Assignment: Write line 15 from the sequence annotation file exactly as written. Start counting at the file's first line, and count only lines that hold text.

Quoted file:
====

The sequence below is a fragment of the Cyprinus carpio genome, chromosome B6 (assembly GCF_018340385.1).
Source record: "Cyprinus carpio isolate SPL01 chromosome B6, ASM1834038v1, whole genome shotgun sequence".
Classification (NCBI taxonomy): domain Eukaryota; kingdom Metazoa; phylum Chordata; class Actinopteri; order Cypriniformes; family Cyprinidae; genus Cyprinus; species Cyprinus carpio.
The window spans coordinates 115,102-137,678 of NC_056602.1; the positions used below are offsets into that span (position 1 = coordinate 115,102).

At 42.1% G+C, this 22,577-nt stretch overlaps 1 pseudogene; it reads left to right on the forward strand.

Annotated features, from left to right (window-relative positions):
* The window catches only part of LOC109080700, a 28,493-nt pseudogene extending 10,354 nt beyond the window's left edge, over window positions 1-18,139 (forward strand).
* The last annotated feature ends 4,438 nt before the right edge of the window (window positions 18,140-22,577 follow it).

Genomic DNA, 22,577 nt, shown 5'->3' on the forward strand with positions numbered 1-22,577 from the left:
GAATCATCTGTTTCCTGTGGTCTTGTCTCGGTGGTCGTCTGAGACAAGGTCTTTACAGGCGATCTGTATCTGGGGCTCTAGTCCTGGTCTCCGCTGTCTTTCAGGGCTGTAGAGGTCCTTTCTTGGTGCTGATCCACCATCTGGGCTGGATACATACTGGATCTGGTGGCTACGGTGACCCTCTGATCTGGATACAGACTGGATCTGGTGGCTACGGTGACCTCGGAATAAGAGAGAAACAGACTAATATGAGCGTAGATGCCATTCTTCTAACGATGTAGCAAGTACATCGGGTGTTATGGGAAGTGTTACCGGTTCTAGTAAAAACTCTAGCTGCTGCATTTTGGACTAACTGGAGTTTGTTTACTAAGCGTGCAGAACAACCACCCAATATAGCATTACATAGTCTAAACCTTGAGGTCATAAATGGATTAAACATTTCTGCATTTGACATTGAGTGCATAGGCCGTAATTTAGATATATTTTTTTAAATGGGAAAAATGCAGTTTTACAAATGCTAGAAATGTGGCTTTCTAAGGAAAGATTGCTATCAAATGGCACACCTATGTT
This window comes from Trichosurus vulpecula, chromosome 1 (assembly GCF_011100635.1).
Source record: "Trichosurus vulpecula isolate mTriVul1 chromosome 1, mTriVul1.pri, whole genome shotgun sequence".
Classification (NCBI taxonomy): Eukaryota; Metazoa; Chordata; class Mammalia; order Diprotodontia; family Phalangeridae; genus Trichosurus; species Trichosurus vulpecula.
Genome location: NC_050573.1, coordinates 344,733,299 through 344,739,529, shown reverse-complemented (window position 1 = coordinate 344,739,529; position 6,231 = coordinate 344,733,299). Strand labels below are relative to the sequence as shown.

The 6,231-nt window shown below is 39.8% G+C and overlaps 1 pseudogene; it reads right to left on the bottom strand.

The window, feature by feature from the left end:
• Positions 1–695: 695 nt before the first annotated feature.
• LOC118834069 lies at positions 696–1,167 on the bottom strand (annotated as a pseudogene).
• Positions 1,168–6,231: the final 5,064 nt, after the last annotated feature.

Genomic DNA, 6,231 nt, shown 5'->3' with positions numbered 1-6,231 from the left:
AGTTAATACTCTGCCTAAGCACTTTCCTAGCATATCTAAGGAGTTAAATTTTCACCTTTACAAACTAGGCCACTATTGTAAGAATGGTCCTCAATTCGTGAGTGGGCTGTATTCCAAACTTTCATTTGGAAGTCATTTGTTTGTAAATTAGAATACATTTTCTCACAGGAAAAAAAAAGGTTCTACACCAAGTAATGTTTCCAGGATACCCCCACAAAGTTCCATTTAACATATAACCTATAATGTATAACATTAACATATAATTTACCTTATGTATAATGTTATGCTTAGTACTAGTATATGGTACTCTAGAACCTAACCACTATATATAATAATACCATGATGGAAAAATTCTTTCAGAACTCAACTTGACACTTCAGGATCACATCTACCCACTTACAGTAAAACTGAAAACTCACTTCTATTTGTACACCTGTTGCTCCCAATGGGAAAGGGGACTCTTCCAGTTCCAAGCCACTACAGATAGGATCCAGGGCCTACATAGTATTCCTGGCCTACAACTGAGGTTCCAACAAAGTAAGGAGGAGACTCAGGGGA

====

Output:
The 6,231-nt window shown below is 39.8% G+C and overlaps 1 pseudogene; it reads right to left on the bottom strand.